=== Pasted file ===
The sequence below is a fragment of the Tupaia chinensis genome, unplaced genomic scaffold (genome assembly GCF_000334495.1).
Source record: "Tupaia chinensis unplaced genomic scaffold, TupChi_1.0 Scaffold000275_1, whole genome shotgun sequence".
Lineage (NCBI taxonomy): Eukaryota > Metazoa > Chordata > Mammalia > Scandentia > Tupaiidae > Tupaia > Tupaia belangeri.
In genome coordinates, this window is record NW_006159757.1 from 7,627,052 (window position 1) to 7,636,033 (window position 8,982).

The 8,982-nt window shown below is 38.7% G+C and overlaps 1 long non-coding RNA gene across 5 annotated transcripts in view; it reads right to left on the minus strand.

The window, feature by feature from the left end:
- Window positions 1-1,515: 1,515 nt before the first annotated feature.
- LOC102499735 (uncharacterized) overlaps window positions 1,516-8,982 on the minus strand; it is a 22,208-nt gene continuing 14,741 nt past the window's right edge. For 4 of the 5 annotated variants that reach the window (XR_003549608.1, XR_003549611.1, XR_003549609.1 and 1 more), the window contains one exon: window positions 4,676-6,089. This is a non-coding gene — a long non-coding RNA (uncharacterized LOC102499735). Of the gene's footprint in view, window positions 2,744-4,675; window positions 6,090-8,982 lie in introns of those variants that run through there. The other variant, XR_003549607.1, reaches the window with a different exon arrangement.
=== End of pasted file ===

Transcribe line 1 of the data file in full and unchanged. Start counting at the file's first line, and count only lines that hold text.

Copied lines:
The sequence below is a fragment of the Tupaia chinensis genome, unplaced genomic scaffold (genome assembly GCF_000334495.1).